But the rest of the time, Harry luxuriates in the feeling of having someone who loves him that much, someone who doesn’t give a fuck about being polite and attending to the wishes of the rest of the wizarding world, someone who thinks everyone but Harry can go hit themselves with a Killing Curse to the head for all he cares.
Marcus finally throws his head back and laughs. Then he turns and brings the paper over to Harry, spreading it out so that Harry can read the headline without having to move and disturb the long-suffering robe witch.
Harry stares, and then he starts laughing, too. The headline is above a photograph of him and Marcus that someone must have snapped on their last journey to Diagon Alley, looking into each other’s eyes with small smiles. The headline says, FLINT HEIR WITH TROLL BLOOD?
“Oh, God, I owe you two Galleons,” Harry says, and manages to scrub some tears from his cheeks without moving too much. “I really didn’t think they would go for that angle!”
“What angle?” Hermione interrupts, stomping her foot. “This is serious! Trolls can’t legally get married in Britain. So for someone to say this, that means they want to stop the marriage!”
“Do you know how many magical people there are who have troll blood in Britain, Granger?” Marcus asks as he tosses the paper back towards her.
Hermione pauses, caught between her outrage and the offer of new knowledge. The new knowledge wins out, though, the way it always does with her. “No. How many?”
“Close to a quarter of the population,” Harry offers. Marcus has had him read some of the old Flint history books and genealogies, and it’s fascinating (and sad) to see how inbred the purebloods are and always have been. “There was a time when it was thought better to have a troll in the family than a Muggleborn.”
Hermione’s mouth rounds, but Marcus nods and speaks before she can. “That’s right. My ancestors thought it was better to have someone around to fuck who was thick and wouldn’t present a threat to them if controlled with the right spells.” He pauses and thinks, then continues. “Thick in all the right ways.”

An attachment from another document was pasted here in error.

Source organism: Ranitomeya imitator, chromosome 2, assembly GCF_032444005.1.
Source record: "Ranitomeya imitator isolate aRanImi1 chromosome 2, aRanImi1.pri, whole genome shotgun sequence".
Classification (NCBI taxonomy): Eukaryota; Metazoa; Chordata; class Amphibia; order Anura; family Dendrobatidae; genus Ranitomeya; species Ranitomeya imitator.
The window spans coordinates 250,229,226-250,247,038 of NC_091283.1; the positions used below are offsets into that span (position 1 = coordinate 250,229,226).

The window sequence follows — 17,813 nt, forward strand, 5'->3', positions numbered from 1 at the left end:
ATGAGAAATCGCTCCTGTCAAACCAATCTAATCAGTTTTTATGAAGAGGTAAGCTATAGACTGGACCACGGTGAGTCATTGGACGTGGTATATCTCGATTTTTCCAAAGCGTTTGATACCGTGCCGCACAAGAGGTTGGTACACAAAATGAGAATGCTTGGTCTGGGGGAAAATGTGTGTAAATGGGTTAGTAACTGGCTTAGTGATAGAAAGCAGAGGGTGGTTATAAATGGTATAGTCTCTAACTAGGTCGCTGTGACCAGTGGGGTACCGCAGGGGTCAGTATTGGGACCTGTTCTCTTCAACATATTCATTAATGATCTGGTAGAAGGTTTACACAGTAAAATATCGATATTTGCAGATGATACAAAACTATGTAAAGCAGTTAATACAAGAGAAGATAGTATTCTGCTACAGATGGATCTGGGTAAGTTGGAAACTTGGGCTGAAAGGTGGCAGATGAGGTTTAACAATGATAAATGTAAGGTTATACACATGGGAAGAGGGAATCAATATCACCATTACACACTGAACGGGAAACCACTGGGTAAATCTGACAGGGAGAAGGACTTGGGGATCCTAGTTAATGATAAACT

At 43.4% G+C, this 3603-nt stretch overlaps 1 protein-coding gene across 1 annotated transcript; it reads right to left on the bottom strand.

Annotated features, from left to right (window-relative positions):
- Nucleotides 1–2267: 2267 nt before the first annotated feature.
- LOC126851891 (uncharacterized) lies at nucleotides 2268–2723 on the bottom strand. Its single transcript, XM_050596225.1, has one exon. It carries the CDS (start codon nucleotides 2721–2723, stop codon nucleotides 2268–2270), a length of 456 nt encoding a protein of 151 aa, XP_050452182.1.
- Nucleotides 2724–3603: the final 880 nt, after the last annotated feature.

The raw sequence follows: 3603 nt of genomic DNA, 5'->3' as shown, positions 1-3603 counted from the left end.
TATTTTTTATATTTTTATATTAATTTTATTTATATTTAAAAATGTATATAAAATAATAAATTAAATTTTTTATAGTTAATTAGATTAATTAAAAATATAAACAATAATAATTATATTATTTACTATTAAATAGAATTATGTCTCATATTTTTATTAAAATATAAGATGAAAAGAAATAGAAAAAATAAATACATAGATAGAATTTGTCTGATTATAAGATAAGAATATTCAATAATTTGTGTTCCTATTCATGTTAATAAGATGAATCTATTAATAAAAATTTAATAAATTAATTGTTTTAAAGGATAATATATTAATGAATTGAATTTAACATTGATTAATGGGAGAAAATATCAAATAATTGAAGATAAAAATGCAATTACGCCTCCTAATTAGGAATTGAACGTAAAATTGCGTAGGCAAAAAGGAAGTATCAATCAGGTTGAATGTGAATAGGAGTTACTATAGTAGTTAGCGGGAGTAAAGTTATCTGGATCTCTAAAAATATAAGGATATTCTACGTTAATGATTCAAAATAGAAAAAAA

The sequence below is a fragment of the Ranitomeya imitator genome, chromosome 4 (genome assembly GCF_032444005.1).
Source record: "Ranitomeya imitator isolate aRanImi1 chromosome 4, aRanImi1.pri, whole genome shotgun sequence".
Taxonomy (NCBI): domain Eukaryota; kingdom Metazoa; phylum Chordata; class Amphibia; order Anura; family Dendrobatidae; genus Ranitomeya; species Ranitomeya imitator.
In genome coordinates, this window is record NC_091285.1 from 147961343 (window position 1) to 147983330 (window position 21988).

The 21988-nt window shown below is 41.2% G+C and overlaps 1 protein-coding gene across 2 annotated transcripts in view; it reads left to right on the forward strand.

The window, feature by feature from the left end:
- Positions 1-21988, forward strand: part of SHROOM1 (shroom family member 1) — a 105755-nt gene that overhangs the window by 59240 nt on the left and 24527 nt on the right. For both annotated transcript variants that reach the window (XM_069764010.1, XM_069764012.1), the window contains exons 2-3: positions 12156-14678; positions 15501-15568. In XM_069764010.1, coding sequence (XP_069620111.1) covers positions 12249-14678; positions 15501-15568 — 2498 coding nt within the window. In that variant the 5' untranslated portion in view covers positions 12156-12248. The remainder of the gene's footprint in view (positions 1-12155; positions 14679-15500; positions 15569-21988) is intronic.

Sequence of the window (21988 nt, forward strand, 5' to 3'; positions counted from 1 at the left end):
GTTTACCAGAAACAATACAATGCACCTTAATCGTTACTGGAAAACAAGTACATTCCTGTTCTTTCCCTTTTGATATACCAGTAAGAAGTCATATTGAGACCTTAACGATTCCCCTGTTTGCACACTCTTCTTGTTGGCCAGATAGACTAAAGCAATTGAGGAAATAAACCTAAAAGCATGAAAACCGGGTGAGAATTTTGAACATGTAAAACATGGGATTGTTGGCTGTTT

Hermione squeaks and hides her burning red face between her hands. Harry laughs and leans against Marcus for a second. “You’ve inherited the best parts of that,” he mutters.
Marcus only grins, while the blazing red creeps down Hermione’s neck. One of the things that’s proven hard for her to get used to is how casually sexual Marcus and Harry are in public. Or, well, sort-of-public. But that’s yet another thing Harry enjoys. If everyone around him is going to be scandalized by his life choices at all times, then he might as well give them something real to get scandalized about.
“But how are you going to respond?” Hermione finally asks, when she’s taken her hands away from her mouth. “They’re going to say that you can’t legally get married!” She’s obviously working herself into a froth again as she stands there.
“They can say it all they want,” Harry says. “They can’t enforce it.”
“But people will think—”
“Hermione.” Harry leans over, ignoring the seamstress’s muttered comments, and makes a patting motion on the air since she isn’t close enough to reach. “They already think that I’m mad for getting married to Marcus, for getting married to a Slytherin, for getting married to a man, and I’ve heard the rumors about the Imperius Curse, and love potions, and all sorts of other things. Legally, they can’t do anything. I’ve finally started taking my power seriously, and that means I don’t need to listen to them.”
“Power.” Hermione repeats it a little doubtfully.
Harry just nods. It’s amazing how much easier it’s been to live in the wizarding world in the last few months, since Marcus pointed out that people don’t have the right to enforce their opinions on him. “Sure. If they try to come after me, I have the Galleons to outlast them in court. They can’t take my job away. They can’t break up my betrothal.” He smiles at Marcus over his shoulder. “They won’t make my true friends back away. They can’t do anything to threaten what I really hold dear.”
“They could make your life difficult!”
“I wonder what that’s like.”
After a moment, Hermione’s mouth quivers in a reluctant smile. Then she sighs and says, “I don’t understand it, Harry, but I know you really love Flint and want to marry him. I just don’t want anyone to get in the way of that.”
“Don’t worry, Granger,” Marcus says, and lets his biceps roll the way he sometimes does. Harry doesn’t even pretend not to ogle him. “I’ll stop them if they do.”
“Mr. Potter, I am simply concerned about you.”